Morning sky looking east as seen from Adelaide at 5:30 am daylight saving time on Saturday February 5 showing Venus, Mercury and the bright star Antares. Similar views will be seen elsewhere at the equivalent local time. Click to embiggen.
Venus has some very interesting encounters over the next few days.
First off and quite beautiful, tomorrow morning on Saturday the 5th, Venus is between the open cluster M23 and the Triffid nebula M20. This event is best seen with binoculars. However, because of the glare of Venus, you will probably need to move Venus out of the field of view to see M20 and M23 at their best.
You will need to look between 5:00 am and 5:30 am local Australian daylight saving time when Venus and the clusters are high enough above the horizon but it is still dark enough fro the clusters not to be drowned out by the twilight.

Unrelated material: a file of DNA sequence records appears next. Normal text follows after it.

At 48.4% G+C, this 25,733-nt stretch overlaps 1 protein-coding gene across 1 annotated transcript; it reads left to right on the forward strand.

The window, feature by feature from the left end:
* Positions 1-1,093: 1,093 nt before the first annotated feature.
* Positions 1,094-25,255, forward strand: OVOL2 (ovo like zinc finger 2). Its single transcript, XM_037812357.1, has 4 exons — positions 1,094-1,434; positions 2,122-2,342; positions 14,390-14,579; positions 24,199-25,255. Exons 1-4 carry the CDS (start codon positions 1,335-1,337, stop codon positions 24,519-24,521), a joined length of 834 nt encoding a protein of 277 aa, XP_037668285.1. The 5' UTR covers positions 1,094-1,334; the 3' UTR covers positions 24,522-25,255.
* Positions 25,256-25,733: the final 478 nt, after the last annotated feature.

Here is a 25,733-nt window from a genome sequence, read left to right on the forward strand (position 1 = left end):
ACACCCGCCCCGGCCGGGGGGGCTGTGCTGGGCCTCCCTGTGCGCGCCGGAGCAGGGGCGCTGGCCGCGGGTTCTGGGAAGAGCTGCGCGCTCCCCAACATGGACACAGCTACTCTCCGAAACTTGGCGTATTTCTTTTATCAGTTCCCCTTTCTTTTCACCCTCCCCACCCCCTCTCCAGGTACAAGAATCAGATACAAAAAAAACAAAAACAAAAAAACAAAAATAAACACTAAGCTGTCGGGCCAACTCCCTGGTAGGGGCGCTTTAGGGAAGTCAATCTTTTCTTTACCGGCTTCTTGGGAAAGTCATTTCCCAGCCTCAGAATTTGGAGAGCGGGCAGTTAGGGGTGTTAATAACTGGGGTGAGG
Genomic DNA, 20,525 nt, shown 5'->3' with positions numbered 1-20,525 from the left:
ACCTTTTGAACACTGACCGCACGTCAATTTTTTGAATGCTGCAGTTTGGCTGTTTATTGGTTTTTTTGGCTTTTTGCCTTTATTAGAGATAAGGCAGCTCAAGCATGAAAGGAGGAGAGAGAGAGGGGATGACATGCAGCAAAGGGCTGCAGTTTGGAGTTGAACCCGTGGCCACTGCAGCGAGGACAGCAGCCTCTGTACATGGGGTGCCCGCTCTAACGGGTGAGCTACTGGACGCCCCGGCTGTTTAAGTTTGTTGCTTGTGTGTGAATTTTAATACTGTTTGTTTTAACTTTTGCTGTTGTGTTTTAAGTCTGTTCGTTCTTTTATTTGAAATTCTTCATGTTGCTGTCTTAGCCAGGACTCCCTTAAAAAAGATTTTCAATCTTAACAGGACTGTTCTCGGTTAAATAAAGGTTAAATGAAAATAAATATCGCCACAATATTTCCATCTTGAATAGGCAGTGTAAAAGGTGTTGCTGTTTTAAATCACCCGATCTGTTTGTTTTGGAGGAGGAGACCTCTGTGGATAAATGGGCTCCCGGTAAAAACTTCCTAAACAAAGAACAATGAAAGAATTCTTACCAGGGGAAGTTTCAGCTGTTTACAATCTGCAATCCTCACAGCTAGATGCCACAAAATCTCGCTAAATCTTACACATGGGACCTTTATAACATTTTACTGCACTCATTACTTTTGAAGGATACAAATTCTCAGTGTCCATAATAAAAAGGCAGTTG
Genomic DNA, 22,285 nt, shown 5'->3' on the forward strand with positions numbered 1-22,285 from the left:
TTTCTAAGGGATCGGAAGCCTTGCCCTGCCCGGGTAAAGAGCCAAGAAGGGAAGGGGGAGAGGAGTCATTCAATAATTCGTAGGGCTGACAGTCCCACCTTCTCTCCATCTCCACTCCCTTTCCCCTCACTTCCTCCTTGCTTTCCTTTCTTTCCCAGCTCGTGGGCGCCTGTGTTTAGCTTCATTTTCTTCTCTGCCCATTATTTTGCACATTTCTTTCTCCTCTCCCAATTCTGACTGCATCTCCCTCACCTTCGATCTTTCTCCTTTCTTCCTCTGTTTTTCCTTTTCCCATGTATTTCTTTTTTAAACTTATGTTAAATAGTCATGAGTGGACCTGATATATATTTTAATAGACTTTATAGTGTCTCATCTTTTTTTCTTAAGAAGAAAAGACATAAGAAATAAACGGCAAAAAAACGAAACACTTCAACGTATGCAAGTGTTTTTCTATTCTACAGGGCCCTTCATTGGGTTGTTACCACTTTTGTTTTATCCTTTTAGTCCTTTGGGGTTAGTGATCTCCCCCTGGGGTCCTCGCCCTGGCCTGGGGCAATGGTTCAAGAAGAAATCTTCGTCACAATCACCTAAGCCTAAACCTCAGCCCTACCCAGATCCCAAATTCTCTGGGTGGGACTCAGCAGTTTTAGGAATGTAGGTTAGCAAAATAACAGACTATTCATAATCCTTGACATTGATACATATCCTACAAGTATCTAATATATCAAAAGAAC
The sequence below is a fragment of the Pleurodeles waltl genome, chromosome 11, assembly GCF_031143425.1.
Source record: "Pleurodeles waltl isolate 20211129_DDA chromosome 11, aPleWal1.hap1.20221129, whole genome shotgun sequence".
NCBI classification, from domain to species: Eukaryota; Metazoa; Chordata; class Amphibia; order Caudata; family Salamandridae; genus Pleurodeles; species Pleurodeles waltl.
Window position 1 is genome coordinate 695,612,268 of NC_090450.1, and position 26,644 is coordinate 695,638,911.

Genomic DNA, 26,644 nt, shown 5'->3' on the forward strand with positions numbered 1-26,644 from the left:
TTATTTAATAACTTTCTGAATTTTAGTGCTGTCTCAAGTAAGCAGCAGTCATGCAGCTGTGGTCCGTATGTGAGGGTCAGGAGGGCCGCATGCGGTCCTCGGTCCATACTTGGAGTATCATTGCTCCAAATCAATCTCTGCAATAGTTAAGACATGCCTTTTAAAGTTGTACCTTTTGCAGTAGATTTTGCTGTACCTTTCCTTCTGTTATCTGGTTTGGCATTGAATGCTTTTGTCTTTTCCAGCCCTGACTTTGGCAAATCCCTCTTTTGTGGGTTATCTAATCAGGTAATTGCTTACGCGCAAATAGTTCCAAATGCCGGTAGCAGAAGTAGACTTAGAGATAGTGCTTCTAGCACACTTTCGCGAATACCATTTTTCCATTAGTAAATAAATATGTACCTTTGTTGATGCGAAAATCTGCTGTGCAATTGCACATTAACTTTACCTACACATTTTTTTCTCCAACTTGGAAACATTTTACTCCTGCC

On the 7th and 8th Venus is very close to mu Sagittarii, the lid of the "teapot" of Sagittarius.
On the 9th, Venus is very close to the Asteroid Vesta (see printable PDF map here). Vesta is quite faint (magnitude 7), so you need binoculars and may need to watch over a number of nights to make sure you are seeing it (and the same considerations for the clusters apply to Vesta).
Venus has more encounters coming up. So keep an eye out (and watch out for NanoSail-D)